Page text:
Today, I got an email about a six-week communications leadership seminar. It sounds interesting, except it takes place in Chicago and I live near Washington, D.C. The target audience for this seminar is business professionals who live in the greater Chicago are yet this email was probably sent to the whole list.
Email marketing is great because it is relatively inexpensive, and because it is highly customizable. Say you are a retailer with stores across the country. You could send emails to your customers in specific locations announcing the opening of a new store or a change in hours, or perhaps a change in location.
In other words, with email marketing you can send targeted email messages that are relevant to their recipients at a relatively low cost.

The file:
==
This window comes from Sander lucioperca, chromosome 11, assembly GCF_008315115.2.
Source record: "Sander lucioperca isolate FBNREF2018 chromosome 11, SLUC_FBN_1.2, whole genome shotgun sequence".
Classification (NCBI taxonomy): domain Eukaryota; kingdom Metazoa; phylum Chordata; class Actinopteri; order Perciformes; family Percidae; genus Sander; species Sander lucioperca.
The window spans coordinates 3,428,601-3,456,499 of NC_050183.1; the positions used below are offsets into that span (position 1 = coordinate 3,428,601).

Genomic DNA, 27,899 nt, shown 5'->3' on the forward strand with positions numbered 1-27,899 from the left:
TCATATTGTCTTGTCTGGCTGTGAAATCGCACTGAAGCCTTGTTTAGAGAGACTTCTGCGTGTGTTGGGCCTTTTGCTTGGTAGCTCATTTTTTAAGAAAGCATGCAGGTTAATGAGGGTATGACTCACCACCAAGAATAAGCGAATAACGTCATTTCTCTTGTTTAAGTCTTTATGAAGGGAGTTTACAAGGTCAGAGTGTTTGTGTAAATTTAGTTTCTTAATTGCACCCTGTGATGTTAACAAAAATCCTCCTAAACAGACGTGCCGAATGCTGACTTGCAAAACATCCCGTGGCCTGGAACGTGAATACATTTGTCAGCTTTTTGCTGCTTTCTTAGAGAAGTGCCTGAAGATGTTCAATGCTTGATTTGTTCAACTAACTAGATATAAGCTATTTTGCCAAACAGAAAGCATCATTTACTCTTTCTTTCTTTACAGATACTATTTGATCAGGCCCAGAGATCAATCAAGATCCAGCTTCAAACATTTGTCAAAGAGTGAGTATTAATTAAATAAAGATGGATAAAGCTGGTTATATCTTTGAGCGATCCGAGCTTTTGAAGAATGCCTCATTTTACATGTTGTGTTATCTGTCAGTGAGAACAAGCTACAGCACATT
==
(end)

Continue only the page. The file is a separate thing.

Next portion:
Yet the email I received about the Chicago seminar is not relevant. It is just clutter in my inbox. Why did I get this email? I’d venture to say it is because the list owner did not either a) segment the list, or b) gather enough information from the recipients to allow for segmentation, or c) both.
Most email marketing programs allow for list segmentation. If you are marketing to a diverse audience, you will have to gather some relevant information to be able to segment your list or to be able to personalize it. If you don’t gather information that will allow segmentation and/or you have an email provider that doesn’t allow for segmentation, you need to make some changes ASAP. That is, unless you are trying to get your email deleted or generate a few unsubscribes.